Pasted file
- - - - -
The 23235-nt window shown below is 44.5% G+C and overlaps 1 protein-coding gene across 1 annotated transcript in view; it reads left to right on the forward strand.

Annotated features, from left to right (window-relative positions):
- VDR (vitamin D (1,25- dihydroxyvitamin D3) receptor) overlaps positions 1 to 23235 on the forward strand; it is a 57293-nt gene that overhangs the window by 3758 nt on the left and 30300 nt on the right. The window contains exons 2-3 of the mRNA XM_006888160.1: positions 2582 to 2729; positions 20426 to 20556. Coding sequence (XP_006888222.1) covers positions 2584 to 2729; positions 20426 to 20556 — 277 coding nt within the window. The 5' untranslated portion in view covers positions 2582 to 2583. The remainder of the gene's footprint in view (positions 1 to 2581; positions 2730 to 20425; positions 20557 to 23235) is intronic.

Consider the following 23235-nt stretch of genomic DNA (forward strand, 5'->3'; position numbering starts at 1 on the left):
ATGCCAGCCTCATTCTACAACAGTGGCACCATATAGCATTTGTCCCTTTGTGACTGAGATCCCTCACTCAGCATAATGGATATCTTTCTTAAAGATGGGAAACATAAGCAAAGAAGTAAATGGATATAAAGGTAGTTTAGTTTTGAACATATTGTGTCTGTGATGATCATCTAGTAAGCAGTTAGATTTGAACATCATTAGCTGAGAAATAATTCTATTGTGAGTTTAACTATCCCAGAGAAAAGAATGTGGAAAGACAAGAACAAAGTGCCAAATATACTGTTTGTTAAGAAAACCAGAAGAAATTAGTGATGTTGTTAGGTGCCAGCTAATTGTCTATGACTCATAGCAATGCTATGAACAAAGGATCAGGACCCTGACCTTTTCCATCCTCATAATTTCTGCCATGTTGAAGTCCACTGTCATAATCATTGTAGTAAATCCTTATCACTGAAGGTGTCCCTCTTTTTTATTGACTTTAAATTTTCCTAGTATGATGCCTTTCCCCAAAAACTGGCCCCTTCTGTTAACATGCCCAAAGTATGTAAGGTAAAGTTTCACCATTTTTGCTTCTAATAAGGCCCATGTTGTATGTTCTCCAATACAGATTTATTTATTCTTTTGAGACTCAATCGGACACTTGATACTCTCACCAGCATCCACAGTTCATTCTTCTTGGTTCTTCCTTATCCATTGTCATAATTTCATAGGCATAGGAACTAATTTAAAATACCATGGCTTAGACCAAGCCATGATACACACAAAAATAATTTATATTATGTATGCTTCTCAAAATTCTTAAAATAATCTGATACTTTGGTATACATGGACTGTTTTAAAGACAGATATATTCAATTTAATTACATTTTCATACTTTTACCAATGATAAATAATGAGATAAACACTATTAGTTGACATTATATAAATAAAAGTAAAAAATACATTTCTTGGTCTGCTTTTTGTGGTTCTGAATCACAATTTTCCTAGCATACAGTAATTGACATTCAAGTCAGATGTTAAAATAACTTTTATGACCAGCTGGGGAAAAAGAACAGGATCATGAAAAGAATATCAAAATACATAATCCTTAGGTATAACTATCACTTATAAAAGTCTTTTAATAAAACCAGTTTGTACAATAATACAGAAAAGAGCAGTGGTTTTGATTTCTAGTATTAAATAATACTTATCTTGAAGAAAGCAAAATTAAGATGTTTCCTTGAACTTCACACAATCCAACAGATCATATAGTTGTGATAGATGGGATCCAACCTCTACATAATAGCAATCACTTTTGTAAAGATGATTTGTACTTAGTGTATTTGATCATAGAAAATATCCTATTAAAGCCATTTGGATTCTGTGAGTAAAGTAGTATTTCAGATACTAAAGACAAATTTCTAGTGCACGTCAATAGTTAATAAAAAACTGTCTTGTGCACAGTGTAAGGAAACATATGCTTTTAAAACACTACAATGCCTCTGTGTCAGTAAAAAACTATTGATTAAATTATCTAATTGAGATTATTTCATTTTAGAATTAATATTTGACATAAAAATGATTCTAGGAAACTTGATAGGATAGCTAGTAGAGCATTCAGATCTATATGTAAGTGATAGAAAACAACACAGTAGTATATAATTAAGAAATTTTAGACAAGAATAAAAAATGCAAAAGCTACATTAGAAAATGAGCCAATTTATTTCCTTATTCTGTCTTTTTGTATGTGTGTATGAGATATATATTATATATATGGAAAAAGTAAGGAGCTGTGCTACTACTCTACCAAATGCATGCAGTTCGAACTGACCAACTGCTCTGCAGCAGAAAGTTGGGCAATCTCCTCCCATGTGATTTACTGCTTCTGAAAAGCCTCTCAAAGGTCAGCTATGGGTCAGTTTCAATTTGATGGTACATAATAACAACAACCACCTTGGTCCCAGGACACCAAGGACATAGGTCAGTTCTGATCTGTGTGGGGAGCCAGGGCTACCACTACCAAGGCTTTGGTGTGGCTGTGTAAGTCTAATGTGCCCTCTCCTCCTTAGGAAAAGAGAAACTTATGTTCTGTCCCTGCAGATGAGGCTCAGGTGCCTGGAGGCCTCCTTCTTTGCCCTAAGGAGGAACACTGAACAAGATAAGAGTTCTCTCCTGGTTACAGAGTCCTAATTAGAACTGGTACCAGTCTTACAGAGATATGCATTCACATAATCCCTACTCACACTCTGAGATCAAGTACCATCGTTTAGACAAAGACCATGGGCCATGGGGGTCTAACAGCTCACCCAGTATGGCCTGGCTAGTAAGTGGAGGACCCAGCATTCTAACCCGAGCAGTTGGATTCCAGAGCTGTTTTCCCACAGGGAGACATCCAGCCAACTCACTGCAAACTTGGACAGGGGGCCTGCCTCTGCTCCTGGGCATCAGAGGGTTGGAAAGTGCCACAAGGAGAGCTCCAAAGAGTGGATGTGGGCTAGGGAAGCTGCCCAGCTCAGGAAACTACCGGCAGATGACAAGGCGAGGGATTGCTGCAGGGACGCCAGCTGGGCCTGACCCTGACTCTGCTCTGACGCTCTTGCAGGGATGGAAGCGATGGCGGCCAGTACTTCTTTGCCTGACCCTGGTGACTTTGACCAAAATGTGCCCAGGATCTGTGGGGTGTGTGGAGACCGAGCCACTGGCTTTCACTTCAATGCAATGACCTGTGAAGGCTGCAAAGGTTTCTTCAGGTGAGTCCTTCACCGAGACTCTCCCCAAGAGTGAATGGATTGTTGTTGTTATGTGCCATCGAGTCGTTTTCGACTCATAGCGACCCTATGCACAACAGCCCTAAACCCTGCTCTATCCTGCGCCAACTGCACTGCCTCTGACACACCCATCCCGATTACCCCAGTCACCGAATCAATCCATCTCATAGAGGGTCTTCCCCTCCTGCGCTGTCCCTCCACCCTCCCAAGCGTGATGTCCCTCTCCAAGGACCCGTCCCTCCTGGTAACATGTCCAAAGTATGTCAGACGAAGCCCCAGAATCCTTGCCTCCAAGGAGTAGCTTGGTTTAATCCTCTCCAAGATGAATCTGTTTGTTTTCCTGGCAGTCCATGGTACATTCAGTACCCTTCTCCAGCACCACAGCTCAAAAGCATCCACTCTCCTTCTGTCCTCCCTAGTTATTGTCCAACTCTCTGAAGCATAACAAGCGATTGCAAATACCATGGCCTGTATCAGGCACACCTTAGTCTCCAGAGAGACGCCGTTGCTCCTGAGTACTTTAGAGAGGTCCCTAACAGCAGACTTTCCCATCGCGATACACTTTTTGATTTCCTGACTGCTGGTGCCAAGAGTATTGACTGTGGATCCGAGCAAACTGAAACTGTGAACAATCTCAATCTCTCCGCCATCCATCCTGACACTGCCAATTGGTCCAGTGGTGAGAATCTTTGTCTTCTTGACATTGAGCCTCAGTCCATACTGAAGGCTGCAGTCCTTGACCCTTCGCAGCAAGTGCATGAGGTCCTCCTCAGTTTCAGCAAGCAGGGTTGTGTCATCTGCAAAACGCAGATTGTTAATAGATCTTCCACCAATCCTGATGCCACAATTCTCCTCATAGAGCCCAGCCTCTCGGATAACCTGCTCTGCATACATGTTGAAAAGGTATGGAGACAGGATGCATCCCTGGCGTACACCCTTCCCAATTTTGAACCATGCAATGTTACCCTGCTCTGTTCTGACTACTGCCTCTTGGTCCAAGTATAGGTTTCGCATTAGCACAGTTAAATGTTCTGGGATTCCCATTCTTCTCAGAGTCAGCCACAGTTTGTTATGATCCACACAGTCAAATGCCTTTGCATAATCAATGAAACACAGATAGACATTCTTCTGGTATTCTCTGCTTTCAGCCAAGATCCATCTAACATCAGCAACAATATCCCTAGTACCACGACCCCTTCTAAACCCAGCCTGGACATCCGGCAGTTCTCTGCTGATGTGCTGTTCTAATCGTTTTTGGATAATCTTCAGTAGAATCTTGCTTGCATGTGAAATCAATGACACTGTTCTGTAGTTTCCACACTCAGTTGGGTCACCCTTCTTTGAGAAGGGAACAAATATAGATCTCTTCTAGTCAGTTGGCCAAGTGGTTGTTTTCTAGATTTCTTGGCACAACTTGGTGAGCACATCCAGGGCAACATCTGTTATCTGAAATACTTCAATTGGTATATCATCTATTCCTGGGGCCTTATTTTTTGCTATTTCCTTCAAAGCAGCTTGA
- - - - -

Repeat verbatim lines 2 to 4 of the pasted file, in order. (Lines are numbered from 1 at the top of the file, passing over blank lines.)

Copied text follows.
Annotated features, from left to right (window-relative positions):
- VDR (vitamin D (1,25- dihydroxyvitamin D3) receptor) overlaps positions 1 to 23235 on the forward strand; it is a 57293-nt gene that overhangs the window by 3758 nt on the left and 30300 nt on the right. The window contains exons 2-3 of the mRNA XM_006888160.1: positions 2582 to 2729; positions 20426 to 20556. Coding sequence (XP_006888222.1) covers positions 2584 to 2729; positions 20426 to 20556 — 277 coding nt within the window. The 5' untranslated portion in view covers positions 2582 to 2583. The remainder of the gene's footprint in view (positions 1 to 2581; positions 2730 to 20425; positions 20557 to 23235) is intronic.

Consider the following 23235-nt stretch of genomic DNA (forward strand, 5'->3'; position numbering starts at 1 on the left):